The New York Stock Exchange (NYSE) and the Nasdaq Stock Market (NASDAQ) are the two largest stock exchanges in the world. Both are based in New York City and provide a trading platform for securities. Despite their similarities in size and purpose, there are notable differences in the types of equities listed, the listing requirements, how each exchange operates, and the trading process.

Histories of the Exchanges

The NYSE is the largest stock exchange in the world, with a market capitalization of approximately $25 trillion. It came into existencde in 1792 upon signing of the Buttonwood Agreement. The Buttonwood Agreement was drafted by 24 brokers under a buttonwood tree outside the address 68 Wall Street in Lower Manhattan. Before the agreement put the world’s earliest recorded securities exchange into effect, early traders had gathered at that location to exchange goods in an informal manner.

The NYSE is currently owned by Intercontinental Exchange, a holding company that owns and operates a number of exchanges, clearing houses, and data service providers. Intercontinental Exchange is a Fortune 500 company that trades with the ticker symbol “ICE” on the NYSE. Stacey Cunningham serves as President of the NYSE Group and Jeff Sprecher serves as Chairman and CEO of Intercontinental Exchange.

In contrast to the long history of the NYSE, NASDAQ has only been in existence since 1971. The National Association of Securities Dealers (NASD), which is now known as the Financial Industry Regulatory Authority (FINRA), founded NASDAQ. NASDAQ is the world’s first electronic exchange. NASDAQ has a market capitalization of approximately $16 trillion.

Trading Locations

The location of trading is another feature that distinguishes the two stock exchanges. The NYSE retains a physical trading floor on Wall Street, but also conducts a significant portion of trades electronically using its data center located in Mahwah, New Jersey. The NASDAQ does not have a physical trading floor and conducts all trading electronically.

NYSE as Auction Market; NASDAQ as Dealer Market

The NYSE is an auction market while NASDAQ is a dealer market. This makes a difference in how market participants interact with one another. Under the auction method, market participants directly buy and sell from each other. The implication of having an auction market is that buyers and sellers enter competitive bids simultaneously. Execution of a stock trade reflects the highest bidding price paired with the lowest asking price.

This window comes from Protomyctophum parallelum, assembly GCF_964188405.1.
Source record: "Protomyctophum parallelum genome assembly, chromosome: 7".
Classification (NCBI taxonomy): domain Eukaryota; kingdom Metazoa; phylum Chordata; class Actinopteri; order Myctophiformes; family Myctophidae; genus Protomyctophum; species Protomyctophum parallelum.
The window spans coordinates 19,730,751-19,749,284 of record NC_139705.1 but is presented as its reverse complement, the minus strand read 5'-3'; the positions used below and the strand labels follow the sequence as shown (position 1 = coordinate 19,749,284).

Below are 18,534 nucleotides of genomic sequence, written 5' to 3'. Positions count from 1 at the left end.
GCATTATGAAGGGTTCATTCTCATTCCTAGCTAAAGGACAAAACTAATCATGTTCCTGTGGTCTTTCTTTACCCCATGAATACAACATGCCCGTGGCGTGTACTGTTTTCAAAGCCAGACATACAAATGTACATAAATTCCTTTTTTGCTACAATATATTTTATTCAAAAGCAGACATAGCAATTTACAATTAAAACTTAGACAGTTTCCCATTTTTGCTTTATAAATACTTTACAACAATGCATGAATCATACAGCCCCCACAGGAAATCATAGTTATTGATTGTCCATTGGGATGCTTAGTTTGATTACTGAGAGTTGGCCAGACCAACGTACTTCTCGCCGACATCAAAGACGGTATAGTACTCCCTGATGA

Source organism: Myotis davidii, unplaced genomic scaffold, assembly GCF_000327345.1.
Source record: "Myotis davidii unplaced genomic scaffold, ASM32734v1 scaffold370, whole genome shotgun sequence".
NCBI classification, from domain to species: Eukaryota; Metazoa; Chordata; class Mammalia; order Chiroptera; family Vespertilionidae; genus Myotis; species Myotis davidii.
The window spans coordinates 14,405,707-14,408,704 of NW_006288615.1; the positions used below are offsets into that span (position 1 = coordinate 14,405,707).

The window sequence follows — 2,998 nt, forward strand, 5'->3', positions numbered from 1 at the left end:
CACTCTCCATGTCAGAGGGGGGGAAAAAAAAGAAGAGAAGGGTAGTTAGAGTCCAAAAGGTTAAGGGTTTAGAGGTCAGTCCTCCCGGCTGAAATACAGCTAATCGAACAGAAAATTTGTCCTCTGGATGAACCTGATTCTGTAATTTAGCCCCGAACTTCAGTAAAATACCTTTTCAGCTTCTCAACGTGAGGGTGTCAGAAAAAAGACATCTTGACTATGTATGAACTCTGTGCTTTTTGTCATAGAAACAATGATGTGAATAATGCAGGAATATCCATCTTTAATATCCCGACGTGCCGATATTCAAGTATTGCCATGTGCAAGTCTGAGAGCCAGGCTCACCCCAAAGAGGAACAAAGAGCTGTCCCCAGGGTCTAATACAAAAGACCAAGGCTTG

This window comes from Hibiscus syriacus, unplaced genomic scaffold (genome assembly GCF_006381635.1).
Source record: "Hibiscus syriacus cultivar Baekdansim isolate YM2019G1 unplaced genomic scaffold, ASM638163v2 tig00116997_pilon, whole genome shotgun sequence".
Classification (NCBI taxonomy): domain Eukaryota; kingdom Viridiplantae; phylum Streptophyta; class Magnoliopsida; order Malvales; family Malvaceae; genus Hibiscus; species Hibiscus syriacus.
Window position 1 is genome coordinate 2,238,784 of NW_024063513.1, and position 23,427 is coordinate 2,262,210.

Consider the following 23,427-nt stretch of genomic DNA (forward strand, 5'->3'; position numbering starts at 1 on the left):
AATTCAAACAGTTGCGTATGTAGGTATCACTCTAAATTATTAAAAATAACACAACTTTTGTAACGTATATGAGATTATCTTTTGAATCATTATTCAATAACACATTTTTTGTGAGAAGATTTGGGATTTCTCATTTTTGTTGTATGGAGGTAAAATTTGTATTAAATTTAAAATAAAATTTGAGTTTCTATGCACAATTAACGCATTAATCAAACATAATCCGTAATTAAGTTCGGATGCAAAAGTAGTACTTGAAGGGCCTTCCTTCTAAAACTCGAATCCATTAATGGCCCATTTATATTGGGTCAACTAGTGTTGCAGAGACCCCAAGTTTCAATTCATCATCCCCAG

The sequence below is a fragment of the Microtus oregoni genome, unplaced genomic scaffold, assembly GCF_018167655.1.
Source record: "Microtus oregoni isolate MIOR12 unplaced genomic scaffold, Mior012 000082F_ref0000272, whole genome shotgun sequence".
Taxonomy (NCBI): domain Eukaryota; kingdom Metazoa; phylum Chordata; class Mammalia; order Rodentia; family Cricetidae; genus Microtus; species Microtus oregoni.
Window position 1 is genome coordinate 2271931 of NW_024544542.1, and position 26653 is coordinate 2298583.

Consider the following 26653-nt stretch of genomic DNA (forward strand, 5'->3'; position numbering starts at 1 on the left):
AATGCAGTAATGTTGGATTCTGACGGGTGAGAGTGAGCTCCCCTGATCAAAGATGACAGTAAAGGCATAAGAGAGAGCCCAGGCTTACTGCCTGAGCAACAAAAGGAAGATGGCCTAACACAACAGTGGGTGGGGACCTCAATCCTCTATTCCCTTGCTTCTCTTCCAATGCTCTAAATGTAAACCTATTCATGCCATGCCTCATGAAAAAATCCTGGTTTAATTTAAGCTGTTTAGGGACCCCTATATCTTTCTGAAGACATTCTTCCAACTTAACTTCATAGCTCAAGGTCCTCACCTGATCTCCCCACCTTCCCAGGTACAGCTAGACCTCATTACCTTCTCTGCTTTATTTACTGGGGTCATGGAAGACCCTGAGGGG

The structuring of NASDAQ as a dealer market means that market participants do not directly buy and sell from each other, but rather transact via a dealer. These dealers are known as “market makers”. The market-making firm, which is usually a brokerage company or bank, electronically matches up buyers and sellers very swiftly.

NYSE & NASDAQ Traffic Control

At the NYSE, designated market makers (DMMs) or specialists are responsible for maintaining market stability and liquidity. There is usually a specialist per listed company, who should be ready to buy or sell the company’s shares when imbalances occur. They also run the opening and closing auctions.

Market makers at NASDAQ maintain inventories of different stocks that they buy and sell from their own accounts. There are more than 260 market-making firms that help promote efficient markets and maintain liquidity of NASDAQ-listed stocks.

Types of Equities Listed

The NYSE is known for listing the stock of traditional blue chip and industrial companies. The NASDAQ is home to a number of Internet, biotechnology, and other companies in growth-oriented sectors. As a result, stocks on the NASDAQ have higher volatility. Currently, there are around 2,800 companies listed on the NYSE. There are around 3,300 companies listed on NASDAQ.

Companies with stocks listed on NASDAQ include recent top-performers such as Apple, Microsoft, Amazon, Cisco Systems, Amgen, and Gilead Sciences. The NYSE lists a number of blue chip and lower volatility stocks such as Boeing, Berkshire Hathaway, Visa, Walmart, and Exxon Mobil.

Listing Fees

One significant way NYSE and NASDAQ generate revenue is by collecting listing fees from companies. Although both exchanges charge based on a given company’s number of outstanding shares, NASDAQ is generally cheaper for companies. NASDAQ’s fees are generally capped at $159,000 while the NYSE allows fees up to a maximum of $500,000.

NASDAQ Overtook NYSE in IPOs

As a result of the coronavirus pandemic, NASDAQ has overtaken NYSE in the number of IPOs in 2020. The NYSE has traditionally attracted more large-scale listings than NASDAQ. As of June 2020, companies going public raised $12.2 billion from IPOs on NASDAQ. In comparison, companies raised $10.9 billion on the NYSE in the first half of 2020. However, looking at the total capital raised via IPOs is a narrow metric. When looking at the total capital raised more broadly to include follow-on offerings by listed companies and new listings of pooled asset portfolios called closed-end funds, the NYSE remains ahead of NASDAQ in 2020.

Private vs. Public

Historically, only NASDAQ was listed as a public company while the NYSE was a privately traded corporation. In 2006, the NYSE went public after operating as a not-for-profit exchange since its inception in 1792. As publicly traded corporations, both the NYSE and NASDAQ must comply with the public company reporting requirements laid out by the Securities and Exchange Commission. The shares of NASDAQ and NYSE are available to traders on its respective exchange platform.